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Kids & Money: Should You Get Life Insurance for Your Child?

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child life insuranceOne of the big questions that you have to ask yourself as a parent is whether or not you should get life insurance for your child. Programs like the Gerber Grow-Up Plan let you buy life insurance for your children for a small price. Then, when your child is older, he or she can keep the life insurance policy, ensuring that he or she is insured, or the policy can be cashed in to help pay for college.

Another consideration is that it is possible to purchase “regular” life insurance for your child. Some people choose to purchase whole life policies for their children. And, of course, many parents have riders attached to their own policies. These small insurance amounts are meant to help cover burial costs. Here are some things to consider as you determine whether or not to buy life insurance for your children:

Future Health Problems

Some health problems can prevent an adult from getting the life insurance coverage he or she needs at an affordable rate. The purchase of a whole life policy while your child is long can mean that he or she is already set for life insurance, and doesn’t need to worry about future health problem derailing efforts to receive affordable life insurance.

However, if you don’t have a family history of health issues like diabetes and more, it might not be worth it to insure your child young. Chances are that he or she will be able to obtain the life insurance he or she needs.

College Funding Needs

It used to be that getting life insurance for children was one way to “save” money for college. However, this is not the case so much anymore, since there are 529 plans and Coverdell ESAs to help parents save up for eventual college costs. Besides, the cash value in many of these insurance policies designed as college savings vehicles is usually so insignificant that it doesn’t make that much of a difference. You have to buy a large amount of coverage if you want to be able to effectively cash in the policy.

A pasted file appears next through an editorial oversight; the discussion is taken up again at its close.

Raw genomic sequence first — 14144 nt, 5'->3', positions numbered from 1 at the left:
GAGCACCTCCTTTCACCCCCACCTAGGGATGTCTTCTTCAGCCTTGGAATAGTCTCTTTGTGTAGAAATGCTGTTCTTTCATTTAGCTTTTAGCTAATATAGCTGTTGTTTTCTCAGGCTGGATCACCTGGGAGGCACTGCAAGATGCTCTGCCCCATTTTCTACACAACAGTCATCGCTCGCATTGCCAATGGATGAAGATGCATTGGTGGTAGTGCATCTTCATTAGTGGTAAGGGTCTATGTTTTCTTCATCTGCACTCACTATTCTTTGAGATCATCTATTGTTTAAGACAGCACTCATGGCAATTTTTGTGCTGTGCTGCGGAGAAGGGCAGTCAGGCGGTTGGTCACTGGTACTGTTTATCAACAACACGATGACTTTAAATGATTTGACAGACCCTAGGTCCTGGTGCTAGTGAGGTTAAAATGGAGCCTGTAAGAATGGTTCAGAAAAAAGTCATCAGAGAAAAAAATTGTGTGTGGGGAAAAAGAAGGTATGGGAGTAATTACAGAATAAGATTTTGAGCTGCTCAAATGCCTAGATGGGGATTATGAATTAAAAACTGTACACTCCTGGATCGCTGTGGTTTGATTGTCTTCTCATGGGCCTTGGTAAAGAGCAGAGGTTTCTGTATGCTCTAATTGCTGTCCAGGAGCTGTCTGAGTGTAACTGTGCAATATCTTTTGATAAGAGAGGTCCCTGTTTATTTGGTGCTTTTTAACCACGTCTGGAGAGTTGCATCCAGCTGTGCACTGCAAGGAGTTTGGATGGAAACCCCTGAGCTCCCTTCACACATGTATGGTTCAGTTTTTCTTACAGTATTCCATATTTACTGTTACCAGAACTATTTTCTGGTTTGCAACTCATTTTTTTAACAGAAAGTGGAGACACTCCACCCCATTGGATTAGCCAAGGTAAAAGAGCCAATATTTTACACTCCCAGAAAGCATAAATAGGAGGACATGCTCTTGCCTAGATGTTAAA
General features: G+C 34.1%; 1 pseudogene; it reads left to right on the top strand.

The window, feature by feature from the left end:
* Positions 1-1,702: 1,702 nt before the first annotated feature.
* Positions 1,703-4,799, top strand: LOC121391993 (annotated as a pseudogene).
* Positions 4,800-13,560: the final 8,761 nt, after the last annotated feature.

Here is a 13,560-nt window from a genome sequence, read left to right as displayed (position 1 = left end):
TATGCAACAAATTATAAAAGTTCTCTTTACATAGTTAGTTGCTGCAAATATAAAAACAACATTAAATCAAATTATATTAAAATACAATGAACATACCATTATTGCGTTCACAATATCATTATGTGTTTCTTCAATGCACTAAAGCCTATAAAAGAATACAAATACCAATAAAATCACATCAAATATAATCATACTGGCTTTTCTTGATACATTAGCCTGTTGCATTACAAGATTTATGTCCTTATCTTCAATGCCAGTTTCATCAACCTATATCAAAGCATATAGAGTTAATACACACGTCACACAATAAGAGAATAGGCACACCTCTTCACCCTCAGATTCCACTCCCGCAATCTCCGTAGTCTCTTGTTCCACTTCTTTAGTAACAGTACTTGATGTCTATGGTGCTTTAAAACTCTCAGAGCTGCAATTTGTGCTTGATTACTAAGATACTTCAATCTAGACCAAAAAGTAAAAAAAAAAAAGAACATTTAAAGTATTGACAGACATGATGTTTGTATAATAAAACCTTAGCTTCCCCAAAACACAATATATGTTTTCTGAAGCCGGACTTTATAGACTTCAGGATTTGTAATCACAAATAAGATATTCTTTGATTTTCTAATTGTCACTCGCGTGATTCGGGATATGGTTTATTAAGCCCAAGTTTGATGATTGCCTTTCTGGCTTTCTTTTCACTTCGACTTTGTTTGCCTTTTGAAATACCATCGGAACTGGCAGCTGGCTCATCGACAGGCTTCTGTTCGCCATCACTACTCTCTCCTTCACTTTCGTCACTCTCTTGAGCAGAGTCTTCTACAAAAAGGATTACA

Instead, it might be a better idea to just find other college savings opportunities, rather than relying on an insurance policy to help pay for your child’s college.

Does Your Child Make Money?

For the most part, life insurance is actually supposed to protect families in the even that a wage earner passes on. In most families, children don’t qualify as wage earners. However, there are situations where the child does earn a living. This might be done through modeling, performing, or by some other means. In that case, life insurance for your child is a must. If your child is bringing in money, he or she should be insured so that your family is protected from a loss of income.

Riders on Your Insurance

Many parents simply find it easiest, and most cost-efficient, to add a rider to their own coverage. These riders, usually with between $1,000 and $5,000 worth of coverage, are designed to pay out if a child dies. This is money that can cover funeral expenses. That way, if your child unexpectedly passes on, you have the money available to cover some of the costs.

Whether or not you decide to insure your child is up to you. However, don’t be swayed by insurance salesmen that tell you that you will get life insurance for your child because you love them. Life insurance isn’t for the person covered, it’s for the people left behind. So, if you love your child, and care for his or her future, you’ll make sure your own coverage is adequate for the future.